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Publication numberUS4446238 A
Publication typeGrant
Application numberUS 06/342,552
Publication dateMay 1, 1984
Filing dateJan 25, 1982
Priority dateMar 19, 1981
Fee statusPaid
Publication number06342552, 342552, US 4446238 A, US 4446238A, US-A-4446238, US4446238 A, US4446238A
InventorsJan R. De Mey, Marc K. J. J. Moeremans
Original AssigneeJanssen Pharmaceutica N.V.
Export CitationBiBTeX, EndNote, RefMan
External Links: USPTO, USPTO Assignment, Espacenet
Bright field light microscopic method of localizing tissue antigens
US 4446238 A
Abstract
The use of colloidal gold as a bright field light microscopic marker for the immunocytochemical localization of antigens in histological sections, namely the two step or the bridge immuno gold staining method.
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Claims(2)
What is claimed is:
1. A two step indirect bright field light microscopic method for the detection of antigens in tissue sections, which method comprises the steps of
(i) preparing the tissue sections;
(ii) reacting the tissue sections with primary antibodies specific to said antigens;
(iii) detecting the specific binding sites, where the primary antibodies are attached, with colloidal gold granules coated with secondary antibodies specific to said primary antibodies; and
(iv) mounting the sections.
2. A three step bridge bright field light microscopic method for the detection of antigens in tissue sections, which methods comprises the steps of
(i) preparing the tissue sections;
(ii) reacting the tissue sections with primary antibodies specific to said antigens;
(iii) applying secondary unlabeled anti-antibodies in such an excess that they react with the primary antibodies with only one of their two combining sites;
(iv) reacting the free sites of the said anti-antibodies with colloidal gold granules coated with γ-globulins, prepared from pre-immune serum of the same animal species as the primary antibodies; and
(v) mounting the sections.
Description

Since the introduction of the fluorescent antibody technique of Coons, the use of antibodies, as specific probes for the detection of antigens, has expanded enormously. The immunocytochemical approach has broad scientific and diagnostic importance. Current immunocytochemical techniques for localizing antigens in histological sections (plastic, paraffin or cryostat sections) at the light microscopic level are based on the labeling of specific ligands with fluorescent dyes or various enzymes. Besides antibiotics, other reagents such as protein A, the avidin/biotin system, or labeled antigens have been used for the indirect detection of immunoreactive antigens. The development of the hybridoma technique for the production of monoclonal antibodies is another very important new development.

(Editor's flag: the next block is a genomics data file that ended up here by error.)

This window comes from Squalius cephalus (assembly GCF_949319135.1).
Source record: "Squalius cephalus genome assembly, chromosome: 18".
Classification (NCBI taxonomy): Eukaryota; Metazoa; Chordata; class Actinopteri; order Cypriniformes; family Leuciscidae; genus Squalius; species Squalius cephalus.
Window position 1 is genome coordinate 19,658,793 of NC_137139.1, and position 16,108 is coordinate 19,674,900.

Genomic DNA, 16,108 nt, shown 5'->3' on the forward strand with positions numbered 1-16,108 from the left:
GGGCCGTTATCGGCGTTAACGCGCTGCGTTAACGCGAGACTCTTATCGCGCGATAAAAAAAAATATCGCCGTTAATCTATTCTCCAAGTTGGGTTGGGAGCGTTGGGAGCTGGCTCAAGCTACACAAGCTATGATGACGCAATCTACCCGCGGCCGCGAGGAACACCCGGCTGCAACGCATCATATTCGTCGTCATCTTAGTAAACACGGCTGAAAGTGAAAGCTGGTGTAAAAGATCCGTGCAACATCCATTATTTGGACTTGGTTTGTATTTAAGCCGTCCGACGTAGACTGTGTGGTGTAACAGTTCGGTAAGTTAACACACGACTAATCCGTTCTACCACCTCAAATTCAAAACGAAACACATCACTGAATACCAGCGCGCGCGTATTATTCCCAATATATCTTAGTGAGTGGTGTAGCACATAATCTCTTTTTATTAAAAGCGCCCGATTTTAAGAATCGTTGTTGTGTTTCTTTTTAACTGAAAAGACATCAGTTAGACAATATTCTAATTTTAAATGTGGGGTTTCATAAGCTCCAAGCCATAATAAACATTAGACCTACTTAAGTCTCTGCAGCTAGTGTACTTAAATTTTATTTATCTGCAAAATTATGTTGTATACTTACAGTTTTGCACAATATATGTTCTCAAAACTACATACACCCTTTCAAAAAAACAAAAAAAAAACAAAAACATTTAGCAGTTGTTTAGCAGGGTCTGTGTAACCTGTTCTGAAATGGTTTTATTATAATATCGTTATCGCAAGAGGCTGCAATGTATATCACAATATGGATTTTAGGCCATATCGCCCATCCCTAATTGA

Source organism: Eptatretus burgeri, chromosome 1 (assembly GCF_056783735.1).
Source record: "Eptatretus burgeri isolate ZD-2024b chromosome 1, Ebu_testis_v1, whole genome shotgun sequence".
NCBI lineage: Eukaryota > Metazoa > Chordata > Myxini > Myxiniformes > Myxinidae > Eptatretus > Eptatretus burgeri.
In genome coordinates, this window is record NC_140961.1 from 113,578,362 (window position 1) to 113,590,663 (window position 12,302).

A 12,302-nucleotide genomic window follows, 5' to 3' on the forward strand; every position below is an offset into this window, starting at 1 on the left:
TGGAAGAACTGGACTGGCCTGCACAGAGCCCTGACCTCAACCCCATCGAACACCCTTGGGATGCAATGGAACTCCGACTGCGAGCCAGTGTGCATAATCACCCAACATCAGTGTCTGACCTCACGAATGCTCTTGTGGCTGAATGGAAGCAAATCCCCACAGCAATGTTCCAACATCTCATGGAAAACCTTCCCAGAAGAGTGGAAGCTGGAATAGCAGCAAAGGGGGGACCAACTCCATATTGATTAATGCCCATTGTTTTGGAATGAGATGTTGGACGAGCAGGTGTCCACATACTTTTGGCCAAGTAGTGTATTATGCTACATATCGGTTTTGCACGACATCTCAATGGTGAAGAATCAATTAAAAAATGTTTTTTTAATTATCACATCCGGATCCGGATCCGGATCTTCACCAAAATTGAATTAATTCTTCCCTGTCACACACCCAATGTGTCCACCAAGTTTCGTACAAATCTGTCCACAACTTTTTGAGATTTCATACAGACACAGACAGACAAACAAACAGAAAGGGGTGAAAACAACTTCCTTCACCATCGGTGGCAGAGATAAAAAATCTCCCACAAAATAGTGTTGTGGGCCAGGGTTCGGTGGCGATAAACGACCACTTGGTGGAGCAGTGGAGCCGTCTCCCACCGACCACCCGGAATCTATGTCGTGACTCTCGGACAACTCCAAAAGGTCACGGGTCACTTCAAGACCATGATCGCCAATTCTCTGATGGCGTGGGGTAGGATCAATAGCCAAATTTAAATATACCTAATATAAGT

For light microscopy the indirect immunofluorescence method and the unlabeled antibody-enzyme method, e.g., the peroxidase-antiperoxidase (PAP) method, are by far the most widely used. See, for example, Immunocytochemistry (second edition), Ludwig A. Steinberger, John Wiley & Sons, New York--Chichester--Brisbane--Toronto. The PAP-method has become especially popular. The principals of this bridge method allow for high sensitivity and low background, with the advantage of producing permanent preparations which can be objected with classical objects.

There is however a need for alternative methods since the peroxidase technique uses toxic products for the enzymatic reaction, and endogenous peroxidase activity sometimes obscures the antigen staining. In addition, at present, there is no commercially available mouse or rat PAP complex for use with the increasing number of mouse or rat monoclonal antibodies.

The present invention is concerned with a novel bright field light microscopic immunocytochemical method for the localization of antigens in histological sections, said method using colloidal gold labeled immunoglobulins as a red coloured marker, this marker being able to function as antibody in a two step procedure or as antigen in a three step, bridge method.

In analogy with the Immuno Fluorescence Staining method, the method of the present invention will be named hereinafter as the Immuno Gold Staining (IGS) method.

In the two step method a suitable primary antibody reacts with the tissue antigens and, subsequently, the specific binding sites where the primary antibody is attached are detected with colloidal gold granules coated with the secondary anti-antibodies.

In the three step bridge method a suitable primary antibody reacts with the tissue antigens, subsequently, secondary unlabeled anti-antibodies are applied in such an excess that they react with the primary antibodies with only one of their two combining sites and, finally, the free sites of the anti-antibodies react with colloidal gold granules coated with γ-globulins prepared from pre-immune serum of the same animal species as the primary antibodies.